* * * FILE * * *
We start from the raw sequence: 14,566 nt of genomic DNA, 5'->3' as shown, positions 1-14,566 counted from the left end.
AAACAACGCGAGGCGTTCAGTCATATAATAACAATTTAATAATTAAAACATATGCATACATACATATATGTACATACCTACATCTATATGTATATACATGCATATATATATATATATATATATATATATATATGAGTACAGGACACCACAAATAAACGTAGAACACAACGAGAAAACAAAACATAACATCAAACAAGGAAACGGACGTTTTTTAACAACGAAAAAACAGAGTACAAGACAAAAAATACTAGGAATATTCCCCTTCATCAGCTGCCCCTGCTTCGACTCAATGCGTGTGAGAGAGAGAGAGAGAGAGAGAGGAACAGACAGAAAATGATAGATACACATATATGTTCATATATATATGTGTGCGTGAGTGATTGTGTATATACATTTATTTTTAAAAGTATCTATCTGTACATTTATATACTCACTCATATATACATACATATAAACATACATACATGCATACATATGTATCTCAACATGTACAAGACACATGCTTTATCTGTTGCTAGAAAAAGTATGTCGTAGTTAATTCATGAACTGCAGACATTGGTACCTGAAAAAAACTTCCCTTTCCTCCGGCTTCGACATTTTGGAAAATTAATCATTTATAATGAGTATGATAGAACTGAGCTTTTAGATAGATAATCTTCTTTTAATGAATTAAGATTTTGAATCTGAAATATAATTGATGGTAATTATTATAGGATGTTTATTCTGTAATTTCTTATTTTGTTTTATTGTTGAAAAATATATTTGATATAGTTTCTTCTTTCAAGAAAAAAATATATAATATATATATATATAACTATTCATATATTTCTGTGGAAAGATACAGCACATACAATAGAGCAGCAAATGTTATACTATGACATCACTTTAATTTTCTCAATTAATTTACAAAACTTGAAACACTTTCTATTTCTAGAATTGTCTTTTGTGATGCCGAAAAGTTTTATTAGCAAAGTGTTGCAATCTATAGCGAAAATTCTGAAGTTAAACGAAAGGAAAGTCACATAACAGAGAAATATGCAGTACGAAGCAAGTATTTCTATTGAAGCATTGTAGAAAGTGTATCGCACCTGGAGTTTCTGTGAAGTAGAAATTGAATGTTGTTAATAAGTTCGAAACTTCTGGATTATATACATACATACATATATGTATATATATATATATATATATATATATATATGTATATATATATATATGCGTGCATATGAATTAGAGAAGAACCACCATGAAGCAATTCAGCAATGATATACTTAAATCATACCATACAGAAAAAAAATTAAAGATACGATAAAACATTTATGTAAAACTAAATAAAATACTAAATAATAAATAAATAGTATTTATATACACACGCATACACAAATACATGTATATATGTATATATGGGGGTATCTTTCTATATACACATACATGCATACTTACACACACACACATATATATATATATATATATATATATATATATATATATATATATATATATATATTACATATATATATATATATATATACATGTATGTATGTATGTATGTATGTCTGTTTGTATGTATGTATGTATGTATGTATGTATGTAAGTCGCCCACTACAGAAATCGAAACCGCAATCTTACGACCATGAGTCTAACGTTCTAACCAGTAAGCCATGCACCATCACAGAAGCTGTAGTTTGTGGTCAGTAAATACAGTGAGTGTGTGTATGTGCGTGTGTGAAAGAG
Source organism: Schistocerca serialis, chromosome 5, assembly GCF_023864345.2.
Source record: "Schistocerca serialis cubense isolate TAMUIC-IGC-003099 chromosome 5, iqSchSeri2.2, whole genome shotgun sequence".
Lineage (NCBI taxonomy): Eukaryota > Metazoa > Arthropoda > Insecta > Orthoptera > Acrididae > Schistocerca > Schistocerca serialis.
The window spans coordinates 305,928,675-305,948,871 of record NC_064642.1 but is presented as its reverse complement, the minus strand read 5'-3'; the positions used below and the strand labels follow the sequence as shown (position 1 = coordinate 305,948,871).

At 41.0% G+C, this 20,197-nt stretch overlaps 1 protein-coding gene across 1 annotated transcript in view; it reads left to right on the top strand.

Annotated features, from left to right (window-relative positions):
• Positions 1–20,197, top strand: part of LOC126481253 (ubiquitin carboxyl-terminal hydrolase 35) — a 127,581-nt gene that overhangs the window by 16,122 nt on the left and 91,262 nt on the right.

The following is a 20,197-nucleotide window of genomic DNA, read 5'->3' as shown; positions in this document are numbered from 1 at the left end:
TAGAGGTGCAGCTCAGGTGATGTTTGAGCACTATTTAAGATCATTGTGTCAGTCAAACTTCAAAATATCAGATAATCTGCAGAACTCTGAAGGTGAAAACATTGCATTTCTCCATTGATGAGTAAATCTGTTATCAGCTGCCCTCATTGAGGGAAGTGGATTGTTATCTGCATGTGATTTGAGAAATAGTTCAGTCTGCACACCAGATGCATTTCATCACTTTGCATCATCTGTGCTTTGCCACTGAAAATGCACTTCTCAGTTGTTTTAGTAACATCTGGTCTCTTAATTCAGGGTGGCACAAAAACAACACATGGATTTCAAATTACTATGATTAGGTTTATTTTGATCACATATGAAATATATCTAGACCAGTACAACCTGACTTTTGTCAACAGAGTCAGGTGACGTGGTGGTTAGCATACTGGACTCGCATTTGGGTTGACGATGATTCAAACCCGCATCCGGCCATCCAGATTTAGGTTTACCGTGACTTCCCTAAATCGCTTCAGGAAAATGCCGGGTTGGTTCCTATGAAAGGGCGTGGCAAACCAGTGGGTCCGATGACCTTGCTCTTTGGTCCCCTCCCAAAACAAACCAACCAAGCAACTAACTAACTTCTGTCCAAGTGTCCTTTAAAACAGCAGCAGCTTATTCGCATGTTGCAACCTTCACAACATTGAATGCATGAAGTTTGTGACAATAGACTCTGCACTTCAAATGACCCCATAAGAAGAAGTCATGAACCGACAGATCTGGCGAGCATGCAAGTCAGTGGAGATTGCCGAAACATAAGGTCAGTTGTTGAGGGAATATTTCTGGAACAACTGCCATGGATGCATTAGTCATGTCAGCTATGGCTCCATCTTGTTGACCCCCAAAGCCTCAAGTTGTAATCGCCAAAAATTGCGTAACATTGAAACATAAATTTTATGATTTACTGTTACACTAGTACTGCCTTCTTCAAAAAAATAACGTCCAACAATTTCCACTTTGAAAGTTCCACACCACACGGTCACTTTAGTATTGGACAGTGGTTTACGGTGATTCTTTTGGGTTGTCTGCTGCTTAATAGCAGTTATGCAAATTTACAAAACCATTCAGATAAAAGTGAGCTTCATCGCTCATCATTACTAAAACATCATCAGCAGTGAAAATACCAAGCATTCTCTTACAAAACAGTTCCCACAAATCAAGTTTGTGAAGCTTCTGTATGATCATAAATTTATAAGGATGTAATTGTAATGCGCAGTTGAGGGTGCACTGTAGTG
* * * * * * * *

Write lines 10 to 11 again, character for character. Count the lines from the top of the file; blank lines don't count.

The following is a 20,197-nucleotide window of genomic DNA, read 5'->3' as shown; positions in this document are numbered from 1 at the left end:
TAGAGGTGCAGCTCAGGTGATGTTTGAGCACTATTTAAGATCATTGTGTCAGTCAAACTTCAAAATATCAGATAATCTGCAGAACTCTGAAGGTGAAAACATTGCATTTCTCCATTGATGAGTAAATCTGTTATCAGCTGCCCTCATTGAGGGAAGTGGATTGTTATCTGCATGTGATTTGAGAAATAGTTCAGTCTGCACACCAGATGCATTTCATCACTTTGCATCATCTGTGCTTTGCCACTGAAAATGCACTTCTCAGTTGTTTTAGTAACATCTGGTCTCTTAATTCAGGGTGGCACAAAAACAACACATGGATTTCAAATTACTATGATTAGGTTTATTTTGATCACATATGAAATATATCTAGACCAGTACAACCTGACTTTTGTCAACAGAGTCAGGTGACGTGGTGGTTAGCATACTGGACTCGCATTTGGGTTGACGATGATTCAAACCCGCATCCGGCCATCCAGATTTAGGTTTACCGTGACTTCCCTAAATCGCTTCAGGAAAATGCCGGGTTGGTTCCTATGAAAGGGCGTGGCAAACCAGTGGGTCCGATGACCTTGCTCTTTGGTCCCCTCCCAAAACAAACCAACCAAGCAACTAACTAACTTCTGTCCAAGTGTCCTTTAAAACAGCAGCAGCTTATTCGCATGTTGCAACCTTCACAACATTGAATGCATGAAGTTTGTGACAATAGACTCTGCACTTCAAATGACCCCATAAGAAGAAGTCATGAACCGACAGATCTGGCGAGCATGCAAGTCAGTGGAGATTGCCGAAACATAAGGTCAGTTGTTGAGGGAATATTTCTGGAACAACTGCCATGGATGCATTAGTCATGTCAGCTATGGCTCCATCTTGTTGACCCCCAAAGCCTCAAGTTGTAATCGCCAAAAATTGCGTAACATTGAAACATAAATTTTATGATTTACTGTTACACTAGTACTGCCTTCTTCAAAAAAATAACGTCCAACAATTTCCACTTTGAAAGTTCCACACCACACGGTCACTTTAGTATTGGACAGTGGTTTACGGTGATTCTTTTGGGTTGTCTGCTGCTTAATAGCAGTTATGCAAATTTACAAAACCATTCAGATAAAAGTGAGCTTCATCGCTCATCATTACTAAAACATCATCAGCAGTGAAAATACCAAGCATTCTCTTACAAAACAGTTCCCACAAATCAAGTTTGTGAAGCTTCTGTATGATCATAAATTTATAAGGATGTAATTGTAATGCGCAGTTGAGGGTGCACTGTAGTG